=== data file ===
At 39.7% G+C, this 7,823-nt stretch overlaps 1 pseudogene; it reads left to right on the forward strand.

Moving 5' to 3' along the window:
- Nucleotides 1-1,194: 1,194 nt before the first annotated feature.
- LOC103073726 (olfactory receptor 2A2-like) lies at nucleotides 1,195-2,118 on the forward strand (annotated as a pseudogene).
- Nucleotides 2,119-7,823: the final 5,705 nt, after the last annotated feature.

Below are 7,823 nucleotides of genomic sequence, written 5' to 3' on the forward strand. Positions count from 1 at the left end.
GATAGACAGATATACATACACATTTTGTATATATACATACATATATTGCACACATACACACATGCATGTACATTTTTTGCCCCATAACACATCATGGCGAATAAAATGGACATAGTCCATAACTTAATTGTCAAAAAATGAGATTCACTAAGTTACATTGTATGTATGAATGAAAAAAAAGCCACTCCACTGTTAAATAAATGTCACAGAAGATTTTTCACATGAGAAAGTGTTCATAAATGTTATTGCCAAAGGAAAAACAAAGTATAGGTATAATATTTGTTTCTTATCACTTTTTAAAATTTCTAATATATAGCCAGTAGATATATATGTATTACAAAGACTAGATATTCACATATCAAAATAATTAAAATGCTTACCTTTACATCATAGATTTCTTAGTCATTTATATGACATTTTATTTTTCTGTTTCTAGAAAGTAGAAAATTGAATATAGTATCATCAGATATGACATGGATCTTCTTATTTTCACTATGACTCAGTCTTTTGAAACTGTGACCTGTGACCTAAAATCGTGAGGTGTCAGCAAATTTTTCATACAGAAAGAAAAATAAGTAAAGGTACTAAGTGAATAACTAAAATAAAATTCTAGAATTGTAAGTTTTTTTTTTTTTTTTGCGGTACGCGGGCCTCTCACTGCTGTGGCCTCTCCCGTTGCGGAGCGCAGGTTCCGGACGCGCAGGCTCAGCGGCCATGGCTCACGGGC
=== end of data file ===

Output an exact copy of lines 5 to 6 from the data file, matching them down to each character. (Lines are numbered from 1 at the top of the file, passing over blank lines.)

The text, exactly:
- Nucleotides 2,119-7,823: the final 5,705 nt, after the last annotated feature.

Below are 7,823 nucleotides of genomic sequence, written 5' to 3' on the forward strand. Positions count from 1 at the left end.